Lives are being lost, and the people who are saving lives are not being given the tools to do the job. Such is the result of the rationing of health care, which is precisely how government health care is delivered.
Without a market there's just no other way of determining who gets what -- and with all of us taxed to hell to pay for the die-while-you-wait health system, there's just no way of getting a real market up and running. In a rationed system, there's only so much to go around, and basic service is all you can expect.
Let's look at Gardasil, the vaccine that promises to guard against cervical cancer. Figures produced by Cathy van Miert suggests the current incidence (new cases per year) of cervical cancer in NZ is 14 per 100,000 women - and one in three will die from the disease. The cost for each course of vaccines is about $600. Looked at as an expense you might consider yourself, as say compared to a holiday in Fiji, or a new iPhone -- or compared to that extra tax you've had to pay this year, or the higher mortage payments due to Alan Bollard's meddling, or what you might pay for insurance -- that doesn't seem an unreasonable investment for yourself or a loved one.
But for the government to save one life would cost $5,217,120! That's the figure a government looks at when deciding what to fund (check out Cathy's figures for the calculation), and for them your life is just another statistic. That's just the way rationed health systems work.
So if you're opposed to the decisions not to fund these drugs, and the next generation of life-saving drugs, then I suggest you rethink your support for a tax-and-spend government-delivered health system. If you don't like the results of rationing, then may I suggest you advocate getting the government out of health care so you can make your own decisions about what you value most. (And those of you who don't like being treated by foreign doctors? I suggest you ask yourself why so many NZ doctors and researchers who've trained here prefer instead to work overseas -- a clue might be that when there's no markets there's no way to determine what someone's services are worth. )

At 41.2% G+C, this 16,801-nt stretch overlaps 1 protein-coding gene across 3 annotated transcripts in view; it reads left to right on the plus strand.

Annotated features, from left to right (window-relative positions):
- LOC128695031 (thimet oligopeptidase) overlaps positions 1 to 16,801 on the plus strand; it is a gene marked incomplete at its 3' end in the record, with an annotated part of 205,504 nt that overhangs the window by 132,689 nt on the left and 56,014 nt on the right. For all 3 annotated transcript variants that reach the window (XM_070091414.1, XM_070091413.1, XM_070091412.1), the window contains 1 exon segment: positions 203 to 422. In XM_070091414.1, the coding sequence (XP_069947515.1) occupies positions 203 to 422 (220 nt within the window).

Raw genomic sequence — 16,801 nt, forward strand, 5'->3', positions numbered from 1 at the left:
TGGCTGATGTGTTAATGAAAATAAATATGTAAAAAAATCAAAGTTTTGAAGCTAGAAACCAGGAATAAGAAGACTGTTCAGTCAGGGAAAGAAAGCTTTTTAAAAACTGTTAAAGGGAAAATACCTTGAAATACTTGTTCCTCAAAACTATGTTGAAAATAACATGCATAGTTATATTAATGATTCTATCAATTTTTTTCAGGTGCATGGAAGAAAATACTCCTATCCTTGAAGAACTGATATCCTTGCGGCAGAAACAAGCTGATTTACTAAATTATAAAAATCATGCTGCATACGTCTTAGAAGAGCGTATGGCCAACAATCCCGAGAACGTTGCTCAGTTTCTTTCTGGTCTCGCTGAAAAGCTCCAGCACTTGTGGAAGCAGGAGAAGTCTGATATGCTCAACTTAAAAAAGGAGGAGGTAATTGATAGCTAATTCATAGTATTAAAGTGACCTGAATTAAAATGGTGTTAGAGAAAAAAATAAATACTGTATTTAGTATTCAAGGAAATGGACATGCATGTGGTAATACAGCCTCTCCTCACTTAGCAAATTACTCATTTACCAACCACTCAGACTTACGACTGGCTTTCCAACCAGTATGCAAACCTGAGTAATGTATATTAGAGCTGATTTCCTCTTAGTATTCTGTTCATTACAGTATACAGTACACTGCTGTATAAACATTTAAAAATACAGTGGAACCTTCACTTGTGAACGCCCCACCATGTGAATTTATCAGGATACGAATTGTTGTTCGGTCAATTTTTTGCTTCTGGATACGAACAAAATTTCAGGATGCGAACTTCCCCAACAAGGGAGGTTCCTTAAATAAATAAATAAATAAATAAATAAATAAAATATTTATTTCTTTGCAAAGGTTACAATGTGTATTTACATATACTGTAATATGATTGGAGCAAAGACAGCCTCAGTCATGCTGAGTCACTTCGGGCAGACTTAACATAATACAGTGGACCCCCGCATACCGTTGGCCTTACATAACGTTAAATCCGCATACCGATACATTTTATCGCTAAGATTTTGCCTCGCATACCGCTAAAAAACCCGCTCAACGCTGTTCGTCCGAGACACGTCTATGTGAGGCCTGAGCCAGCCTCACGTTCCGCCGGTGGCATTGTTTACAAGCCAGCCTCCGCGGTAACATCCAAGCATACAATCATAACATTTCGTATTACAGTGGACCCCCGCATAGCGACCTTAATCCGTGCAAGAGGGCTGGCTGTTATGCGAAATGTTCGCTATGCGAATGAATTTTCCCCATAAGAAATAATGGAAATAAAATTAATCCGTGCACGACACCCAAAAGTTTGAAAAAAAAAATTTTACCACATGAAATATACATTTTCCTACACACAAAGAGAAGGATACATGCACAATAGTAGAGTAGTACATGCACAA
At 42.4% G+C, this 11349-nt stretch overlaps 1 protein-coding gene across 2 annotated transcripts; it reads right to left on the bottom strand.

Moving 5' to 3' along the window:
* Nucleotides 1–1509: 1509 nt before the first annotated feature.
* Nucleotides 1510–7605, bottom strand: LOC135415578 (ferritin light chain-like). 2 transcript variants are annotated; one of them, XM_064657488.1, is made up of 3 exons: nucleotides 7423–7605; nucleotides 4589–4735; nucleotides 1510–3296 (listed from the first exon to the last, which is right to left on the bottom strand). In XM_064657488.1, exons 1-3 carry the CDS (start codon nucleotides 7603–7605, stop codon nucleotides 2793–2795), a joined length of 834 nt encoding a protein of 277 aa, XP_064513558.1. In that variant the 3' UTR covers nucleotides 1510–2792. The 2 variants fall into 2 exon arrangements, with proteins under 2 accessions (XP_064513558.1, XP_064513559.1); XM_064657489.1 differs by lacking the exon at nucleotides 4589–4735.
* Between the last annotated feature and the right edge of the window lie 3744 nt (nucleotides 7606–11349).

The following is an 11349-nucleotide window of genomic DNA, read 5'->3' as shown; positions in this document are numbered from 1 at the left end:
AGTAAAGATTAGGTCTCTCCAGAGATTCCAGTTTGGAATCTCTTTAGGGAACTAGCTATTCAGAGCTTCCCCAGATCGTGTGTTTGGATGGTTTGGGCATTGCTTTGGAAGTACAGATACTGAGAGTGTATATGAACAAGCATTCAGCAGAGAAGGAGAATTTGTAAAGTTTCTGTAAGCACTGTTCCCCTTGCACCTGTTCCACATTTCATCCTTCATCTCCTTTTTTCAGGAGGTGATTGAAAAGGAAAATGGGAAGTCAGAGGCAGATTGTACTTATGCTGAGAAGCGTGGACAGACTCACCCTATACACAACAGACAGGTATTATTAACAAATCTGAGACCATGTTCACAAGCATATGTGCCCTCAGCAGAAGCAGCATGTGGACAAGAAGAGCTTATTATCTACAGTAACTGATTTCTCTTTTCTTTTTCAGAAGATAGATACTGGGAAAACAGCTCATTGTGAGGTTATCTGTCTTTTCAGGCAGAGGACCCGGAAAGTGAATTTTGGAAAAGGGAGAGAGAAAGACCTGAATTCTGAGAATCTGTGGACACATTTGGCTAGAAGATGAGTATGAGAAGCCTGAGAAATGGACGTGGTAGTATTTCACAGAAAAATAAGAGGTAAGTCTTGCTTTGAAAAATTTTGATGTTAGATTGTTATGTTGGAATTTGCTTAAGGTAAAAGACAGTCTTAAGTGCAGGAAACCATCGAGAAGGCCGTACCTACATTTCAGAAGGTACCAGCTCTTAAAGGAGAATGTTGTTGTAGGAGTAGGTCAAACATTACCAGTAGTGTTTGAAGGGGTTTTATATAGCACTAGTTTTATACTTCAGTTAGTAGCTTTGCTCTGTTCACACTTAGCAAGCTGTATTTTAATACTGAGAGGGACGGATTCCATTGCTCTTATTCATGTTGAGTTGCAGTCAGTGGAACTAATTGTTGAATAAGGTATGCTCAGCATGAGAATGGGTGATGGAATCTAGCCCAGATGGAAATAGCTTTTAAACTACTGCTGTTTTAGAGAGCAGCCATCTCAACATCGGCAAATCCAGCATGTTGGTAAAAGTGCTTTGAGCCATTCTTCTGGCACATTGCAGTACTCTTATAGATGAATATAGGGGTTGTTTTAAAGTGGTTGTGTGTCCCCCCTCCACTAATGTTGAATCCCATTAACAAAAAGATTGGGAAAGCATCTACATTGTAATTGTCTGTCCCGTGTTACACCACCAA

D'you think it might be the same reason that life-saving treatments are rationed? As PJ O'Rourke quipped during the American debate about public-private health care, if you think health care is expensive when it's private, you should see how much it costs when it's "free"! The cost here at home will be paid in women's lives.
UPDATE: But, you say, health care isn't a business - or shouldn't be! Well, says Richard Ralston,
Ultimately all health care is paid for by business activity. Business provides the wages, the return on investment, the insurance, the taxes that pay directly for health care, and the insurance and taxes that fund government programs. When the government manages to provide services at all, it can give you nothing that it does not take from you or others, or from your employer and other employers. The total added value the government creates for your benefit is nothing.But we can't allow profits into health care, can we? Well, as Richard Ralston explains here, profits lower the cost of health care in the long run.
But we don't want the Americanisation of NZ's health system, do we? Well, consider that America is where many of our NZ-trained doctors and health researchers would either like to end up, or have already ended up. They've already made their choice, and are doing so in larger numbers every year.
Think about it.